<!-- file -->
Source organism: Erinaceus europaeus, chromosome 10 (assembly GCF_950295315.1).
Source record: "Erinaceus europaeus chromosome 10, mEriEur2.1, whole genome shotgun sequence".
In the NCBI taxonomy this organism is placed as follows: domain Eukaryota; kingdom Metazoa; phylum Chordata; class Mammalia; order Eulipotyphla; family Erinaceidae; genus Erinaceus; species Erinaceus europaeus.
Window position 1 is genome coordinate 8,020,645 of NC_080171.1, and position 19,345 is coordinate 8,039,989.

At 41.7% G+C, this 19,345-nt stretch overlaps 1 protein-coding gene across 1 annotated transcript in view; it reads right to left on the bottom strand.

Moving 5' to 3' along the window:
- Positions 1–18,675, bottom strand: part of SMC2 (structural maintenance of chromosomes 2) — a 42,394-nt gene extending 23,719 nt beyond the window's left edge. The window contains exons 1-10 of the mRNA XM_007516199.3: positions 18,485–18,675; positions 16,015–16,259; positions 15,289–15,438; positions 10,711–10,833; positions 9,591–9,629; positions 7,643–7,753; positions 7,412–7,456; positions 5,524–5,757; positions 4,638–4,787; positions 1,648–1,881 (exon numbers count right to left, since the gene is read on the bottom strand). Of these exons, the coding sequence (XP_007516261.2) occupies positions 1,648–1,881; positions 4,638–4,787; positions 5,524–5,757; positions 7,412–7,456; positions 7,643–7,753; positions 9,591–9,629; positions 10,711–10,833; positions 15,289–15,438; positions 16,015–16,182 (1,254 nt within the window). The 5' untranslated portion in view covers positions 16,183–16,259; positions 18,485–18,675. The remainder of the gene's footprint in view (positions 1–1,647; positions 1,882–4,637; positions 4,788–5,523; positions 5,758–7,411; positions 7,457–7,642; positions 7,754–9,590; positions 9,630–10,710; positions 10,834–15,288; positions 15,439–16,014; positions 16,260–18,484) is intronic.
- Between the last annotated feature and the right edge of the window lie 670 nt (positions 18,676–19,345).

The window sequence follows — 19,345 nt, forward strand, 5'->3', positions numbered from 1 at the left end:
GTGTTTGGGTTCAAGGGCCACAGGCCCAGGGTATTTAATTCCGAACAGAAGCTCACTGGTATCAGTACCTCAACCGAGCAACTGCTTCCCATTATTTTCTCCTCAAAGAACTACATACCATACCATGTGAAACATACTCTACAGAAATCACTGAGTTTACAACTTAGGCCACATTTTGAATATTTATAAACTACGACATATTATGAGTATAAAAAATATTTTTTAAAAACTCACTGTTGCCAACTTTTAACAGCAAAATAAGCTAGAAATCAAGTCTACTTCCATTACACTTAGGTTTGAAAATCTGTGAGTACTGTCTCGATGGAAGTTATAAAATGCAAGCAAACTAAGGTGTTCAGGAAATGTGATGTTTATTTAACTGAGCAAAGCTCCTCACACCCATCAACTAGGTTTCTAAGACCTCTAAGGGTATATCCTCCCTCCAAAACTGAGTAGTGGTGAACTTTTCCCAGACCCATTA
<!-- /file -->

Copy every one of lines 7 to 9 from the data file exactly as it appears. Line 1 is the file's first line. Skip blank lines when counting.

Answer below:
- Positions 1–18,675, bottom strand: part of SMC2 (structural maintenance of chromosomes 2) — a 42,394-nt gene extending 23,719 nt beyond the window's left edge. The window contains exons 1-10 of the mRNA XM_007516199.3: positions 18,485–18,675; positions 16,015–16,259; positions 15,289–15,438; positions 10,711–10,833; positions 9,591–9,629; positions 7,643–7,753; positions 7,412–7,456; positions 5,524–5,757; positions 4,638–4,787; positions 1,648–1,881 (exon numbers count right to left, since the gene is read on the bottom strand). Of these exons, the coding sequence (XP_007516261.2) occupies positions 1,648–1,881; positions 4,638–4,787; positions 5,524–5,757; positions 7,412–7,456; positions 7,643–7,753; positions 9,591–9,629; positions 10,711–10,833; positions 15,289–15,438; positions 16,015–16,182 (1,254 nt within the window). The 5' untranslated portion in view covers positions 16,183–16,259; positions 18,485–18,675. The remainder of the gene's footprint in view (positions 1–1,647; positions 1,882–4,637; positions 4,788–5,523; positions 5,758–7,411; positions 7,457–7,642; positions 7,754–9,590; positions 9,630–10,710; positions 10,834–15,288; positions 15,439–16,014; positions 16,260–18,484) is intronic.
- Between the last annotated feature and the right edge of the window lie 670 nt (positions 18,676–19,345).

The window sequence follows — 19,345 nt, forward strand, 5'->3', positions numbered from 1 at the left end: